Electronic Arts believes one day the game industry will get its Avatar a game that proves once and for all just how successful stereoscopic 3D can be but for now there are more important things.
For EA, they are Internet Protocol television (IPTV), and connectivity between devices.
"My personal view is the larger idea, at least for the present, would be the connected game," COO John Schappert said during an investor conference last night.
"I'm more in the camp that IPTV is a bigger idea for gaming, at least in the near term, than 3D is. It just provides a better social experience and you know that consumers playing with one another is a very positive and powerful motivator."
Streaming services are growing in the games business, with the likes of OnLive and Gaikai making early moves in the market.
David Perry's cloud-based gaming service Gaikai.com launched quietly in November last year with EA's sci-fi role-player Mass Effect 2. "BioWare simply rocks," Perry said at the time. "They've been very supportive as has Electronic Arts. The good news for them is we are getting a surprising amount of people clicking 'BUY' without even making them a special offer."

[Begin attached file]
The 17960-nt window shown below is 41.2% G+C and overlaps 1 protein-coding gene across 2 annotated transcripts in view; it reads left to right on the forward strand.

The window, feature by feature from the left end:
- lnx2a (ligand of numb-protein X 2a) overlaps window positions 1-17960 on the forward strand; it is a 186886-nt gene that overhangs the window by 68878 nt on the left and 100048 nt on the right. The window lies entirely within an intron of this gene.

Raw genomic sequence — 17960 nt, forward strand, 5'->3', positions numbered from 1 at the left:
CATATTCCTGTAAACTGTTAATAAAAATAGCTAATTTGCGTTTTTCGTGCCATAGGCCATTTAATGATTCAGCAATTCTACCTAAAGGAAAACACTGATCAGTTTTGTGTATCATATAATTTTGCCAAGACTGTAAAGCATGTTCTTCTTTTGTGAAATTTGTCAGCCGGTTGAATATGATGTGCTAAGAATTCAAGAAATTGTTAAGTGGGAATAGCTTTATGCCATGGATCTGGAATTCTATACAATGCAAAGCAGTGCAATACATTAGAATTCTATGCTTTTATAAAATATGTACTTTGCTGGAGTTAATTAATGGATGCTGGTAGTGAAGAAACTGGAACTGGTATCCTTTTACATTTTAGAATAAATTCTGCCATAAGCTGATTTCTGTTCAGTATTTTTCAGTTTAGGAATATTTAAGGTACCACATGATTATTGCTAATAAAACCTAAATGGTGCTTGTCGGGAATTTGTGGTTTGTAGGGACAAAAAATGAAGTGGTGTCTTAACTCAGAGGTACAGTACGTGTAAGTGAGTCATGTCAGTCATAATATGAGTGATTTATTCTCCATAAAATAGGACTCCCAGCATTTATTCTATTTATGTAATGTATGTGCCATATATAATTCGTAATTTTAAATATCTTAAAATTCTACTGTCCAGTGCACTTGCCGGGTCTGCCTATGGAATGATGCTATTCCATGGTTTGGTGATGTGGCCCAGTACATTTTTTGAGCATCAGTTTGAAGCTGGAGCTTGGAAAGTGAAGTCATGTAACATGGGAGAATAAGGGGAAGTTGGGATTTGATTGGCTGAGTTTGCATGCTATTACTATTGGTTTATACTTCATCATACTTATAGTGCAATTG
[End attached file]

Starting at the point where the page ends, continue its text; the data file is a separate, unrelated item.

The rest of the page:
Another emergent technology that sits above 3D on the videogame priority list, for Schappert, is device connectivity.
"While there's no doubt that our industry will have its Avatar, where 3D is a defining aspect of the game ... I'm mostly interested, with all the mobile devices that are coming out, in how they're being connected to one another and how the same IP is shared over the top," he continued.
"I think that's actually a bigger driver for EA and the industry in the near term."
Two companies that are sure to disagree with Schappert are Sony, which has invested millions in 3D gaming with the PlayStation 3 and its 3D-enabled TVs, and Nintendo, which is preparing the glasses-free 3DS for launch next month.